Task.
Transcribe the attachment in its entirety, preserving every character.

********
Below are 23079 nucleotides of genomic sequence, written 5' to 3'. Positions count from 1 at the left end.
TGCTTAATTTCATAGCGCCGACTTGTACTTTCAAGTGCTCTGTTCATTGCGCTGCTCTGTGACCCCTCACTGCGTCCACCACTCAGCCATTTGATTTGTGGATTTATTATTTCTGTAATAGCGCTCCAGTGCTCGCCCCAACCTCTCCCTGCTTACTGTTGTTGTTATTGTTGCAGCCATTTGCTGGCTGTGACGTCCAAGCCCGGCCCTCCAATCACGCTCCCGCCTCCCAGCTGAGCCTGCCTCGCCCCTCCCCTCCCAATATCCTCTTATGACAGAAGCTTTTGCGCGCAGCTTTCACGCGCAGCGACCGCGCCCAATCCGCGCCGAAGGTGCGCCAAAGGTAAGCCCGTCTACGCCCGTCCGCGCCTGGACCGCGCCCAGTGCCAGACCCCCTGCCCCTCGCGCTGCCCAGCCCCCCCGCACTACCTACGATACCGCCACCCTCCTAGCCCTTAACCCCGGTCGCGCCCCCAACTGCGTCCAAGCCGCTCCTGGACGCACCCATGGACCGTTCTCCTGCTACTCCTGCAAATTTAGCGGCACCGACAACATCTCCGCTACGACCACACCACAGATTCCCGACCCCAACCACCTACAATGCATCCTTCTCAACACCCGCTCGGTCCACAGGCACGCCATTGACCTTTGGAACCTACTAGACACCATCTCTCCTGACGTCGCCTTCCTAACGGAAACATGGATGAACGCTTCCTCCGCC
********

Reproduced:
Below are 23079 nucleotides of genomic sequence, written 5' to 3'. Positions count from 1 at the left end.
TGCTTAATTTCATAGCGCCGACTTGTACTTTCAAGTGCTCTGTTCATTGCGCTGCTCTGTGACCCCTCACTGCGTCCACCACTCAGCCATTTGATTTGTGGATTTATTATTTCTGTAATAGCGCTCCAGTGCTCGCCCCAACCTCTCCCTGCTTACTGTTGTTGTTATTGTTGCAGCCATTTGCTGGCTGTGACGTCCAAGCCCGGCCCTCCAATCACGCTCCCGCCTCCCAGCTGAGCCTGCCTCGCCCCTCCCCTCCCAATATCCTCTTATGACAGAAGCTTTTGCGCGCAGCTTTCACGCGCAGCGACCGCGCCCAATCCGCGCCGAAGGTGCGCCAAAGGTAAGCCCGTCTACGCCCGTCCGCGCCTGGACCGCGCCCAGTGCCAGACCCCCTGCCCCTCGCGCTGCCCAGCCCCCCCGCACTACCTACGATACCGCCACCCTCCTAGCCCTTAACCCCGGTCGCGCCCCCAACTGCGTCCAAGCCGCTCCTGGACGCACCCATGGACCGTTCTCCTGCTACTCCTGCAAATTTAGCGGCACCGACAACATCTCCGCTACGACCACACCACAGATTCCCGACCCCAACCACCTACAATGCATCCTTCTCAACACCCGCTCGGTCCACAGGCACGCCATTGACCTTTGGAACCTACTAGACACCATCTCTCCTGACGTCGCCTTCCTAACGGAAACATGGATGAACGCTTCCTCCGCC